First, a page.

Conservative columnist Rich Lowry, editor of the National Review, noted in an opinion piece that, “It’s not that he [Pielke] doubts climate change, or even doubts that it could be harmful. His offense is merely pointing to data showing that extreme weather events like hurricanes, tornadoes, and droughts haven’t yet been affected by climate change. This is enough to enrage advocates who need immediate disasters as a handy political cudgel.”[26]

            Pielke was also named in a letter sent by Senator Edward Markey (D–MA) to numerous energy industry groups, asking them to disclose the names of scientists they had funded. Regarding Conflict of Interest disclosures, Pielke said that “if you look at our community, the failure to disclose conflicts of interest is fairly endemic.”[27]

  2. However, due to an approaching Solar Minimum we will see more rain and snow, as the floods in China, Europe (Spring), West Virginia, LA and Houston, among others, have shown.

    This will reduce crops and lead in increased food costs.

  3. These Pielke Jr. graphs suffer from problems that others have pointed out before — they ignore the cost of avoiding disasters.

    For floods, how much has been spent each year to prevent or avoid flood damage — for dams, stream widening, rip rap, town and house locations, etc.

    Unless you include them, you do not get an accurate picture of flood damage.

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        1. I can’t see how your remark is relevant to the point discussed: the graph shows floods not increasing.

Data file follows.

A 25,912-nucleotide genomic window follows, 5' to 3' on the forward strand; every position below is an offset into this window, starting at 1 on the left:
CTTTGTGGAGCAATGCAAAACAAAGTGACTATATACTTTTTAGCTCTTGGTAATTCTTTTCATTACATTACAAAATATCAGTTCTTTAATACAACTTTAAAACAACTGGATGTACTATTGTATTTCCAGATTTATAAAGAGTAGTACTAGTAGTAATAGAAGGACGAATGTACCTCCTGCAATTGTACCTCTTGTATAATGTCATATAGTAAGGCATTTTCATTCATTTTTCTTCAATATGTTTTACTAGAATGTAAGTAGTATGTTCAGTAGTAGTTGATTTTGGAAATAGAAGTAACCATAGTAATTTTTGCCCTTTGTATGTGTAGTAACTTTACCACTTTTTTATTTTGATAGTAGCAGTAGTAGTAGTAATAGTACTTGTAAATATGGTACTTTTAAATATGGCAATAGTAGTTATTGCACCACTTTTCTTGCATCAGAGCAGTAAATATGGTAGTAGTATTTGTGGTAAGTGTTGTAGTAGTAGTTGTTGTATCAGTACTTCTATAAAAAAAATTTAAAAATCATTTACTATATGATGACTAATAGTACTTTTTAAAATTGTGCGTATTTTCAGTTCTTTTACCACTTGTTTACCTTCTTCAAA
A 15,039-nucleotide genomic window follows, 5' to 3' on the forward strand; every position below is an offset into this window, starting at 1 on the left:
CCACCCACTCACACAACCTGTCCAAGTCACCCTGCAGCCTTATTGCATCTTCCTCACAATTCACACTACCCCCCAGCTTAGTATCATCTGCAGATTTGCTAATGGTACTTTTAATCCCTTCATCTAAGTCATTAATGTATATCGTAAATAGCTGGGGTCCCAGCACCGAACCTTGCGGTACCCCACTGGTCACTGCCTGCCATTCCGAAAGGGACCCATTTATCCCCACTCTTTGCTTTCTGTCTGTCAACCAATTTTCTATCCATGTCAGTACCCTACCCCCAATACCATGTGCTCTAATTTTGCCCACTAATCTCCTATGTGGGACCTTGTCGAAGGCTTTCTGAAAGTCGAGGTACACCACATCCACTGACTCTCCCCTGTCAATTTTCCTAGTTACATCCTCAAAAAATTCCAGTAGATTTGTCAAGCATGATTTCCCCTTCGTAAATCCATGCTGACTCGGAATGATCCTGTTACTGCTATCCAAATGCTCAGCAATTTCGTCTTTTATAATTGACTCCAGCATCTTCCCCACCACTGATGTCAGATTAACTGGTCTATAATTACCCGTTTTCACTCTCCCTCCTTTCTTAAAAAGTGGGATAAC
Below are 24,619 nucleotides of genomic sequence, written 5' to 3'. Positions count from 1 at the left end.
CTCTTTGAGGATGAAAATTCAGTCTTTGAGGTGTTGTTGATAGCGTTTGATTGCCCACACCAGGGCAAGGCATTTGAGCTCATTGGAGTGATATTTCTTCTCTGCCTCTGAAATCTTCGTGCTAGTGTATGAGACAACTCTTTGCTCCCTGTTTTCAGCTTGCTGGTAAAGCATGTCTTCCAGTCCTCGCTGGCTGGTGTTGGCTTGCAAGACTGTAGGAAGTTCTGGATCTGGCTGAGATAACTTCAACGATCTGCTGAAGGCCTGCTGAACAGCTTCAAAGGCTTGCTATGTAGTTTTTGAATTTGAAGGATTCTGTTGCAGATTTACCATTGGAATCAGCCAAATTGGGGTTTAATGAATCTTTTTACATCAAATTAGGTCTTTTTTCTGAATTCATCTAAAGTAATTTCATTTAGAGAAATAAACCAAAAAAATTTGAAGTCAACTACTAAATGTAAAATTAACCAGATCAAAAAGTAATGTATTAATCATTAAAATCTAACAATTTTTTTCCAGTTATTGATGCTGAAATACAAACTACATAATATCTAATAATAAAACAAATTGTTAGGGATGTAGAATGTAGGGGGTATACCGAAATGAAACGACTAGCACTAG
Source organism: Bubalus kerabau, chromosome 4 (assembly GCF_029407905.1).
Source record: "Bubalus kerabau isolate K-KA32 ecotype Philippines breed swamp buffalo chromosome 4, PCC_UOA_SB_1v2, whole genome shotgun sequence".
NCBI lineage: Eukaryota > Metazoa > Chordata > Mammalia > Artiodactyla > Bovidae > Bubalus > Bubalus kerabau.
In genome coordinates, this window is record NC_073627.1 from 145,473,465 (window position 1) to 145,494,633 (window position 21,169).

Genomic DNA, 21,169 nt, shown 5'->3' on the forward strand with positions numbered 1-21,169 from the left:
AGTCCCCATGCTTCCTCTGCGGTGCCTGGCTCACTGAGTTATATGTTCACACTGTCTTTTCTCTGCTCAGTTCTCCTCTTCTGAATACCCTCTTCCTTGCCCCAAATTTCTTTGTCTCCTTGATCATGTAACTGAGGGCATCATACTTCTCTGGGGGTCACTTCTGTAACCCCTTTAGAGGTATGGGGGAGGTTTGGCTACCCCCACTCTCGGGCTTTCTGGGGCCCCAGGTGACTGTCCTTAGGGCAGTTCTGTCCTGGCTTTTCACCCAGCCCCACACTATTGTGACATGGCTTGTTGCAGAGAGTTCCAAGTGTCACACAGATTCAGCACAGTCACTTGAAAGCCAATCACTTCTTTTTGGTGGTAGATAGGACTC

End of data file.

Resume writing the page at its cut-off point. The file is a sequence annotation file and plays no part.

Certainly, if your problem is spending and you want to spend a trillion to prevent future flooding damage, the cost will be greater: but this has nothing to say about increased frequency of flooding.

          1. No, that’s not what the graph shows.

            It shows FLOOD DAMAGE.

            But the graph does not include all money spent to deal with floods. Pielke Jr knows this….

          2. Flooding is not just a function of the amount of rain. It’s a function of land contures, elevation of the land, etc. Humans have as much to do with flood damaging their homes as the weather does in many cases. We know where flooding occurs and how. Not all of it can be avoided, but often we don’t even try.

    2. You get an accurate picture of flood damage by counting how much repair is needed, not by the cost. As costs go up due for economic reasons not related to flooding, they cannot be an accurate indicator. If you compare costs in 1800 to now, even had the whole country flooded, today is still more expensive. One can do a statistical calculation and change 1800 inot “today’s dollars” but it’s just an estimate. Count the number of homes damaged per 100 people in the area, roads damaged compared to the miles, etc. These are verifiable, quantifiable results that economics don’t affect.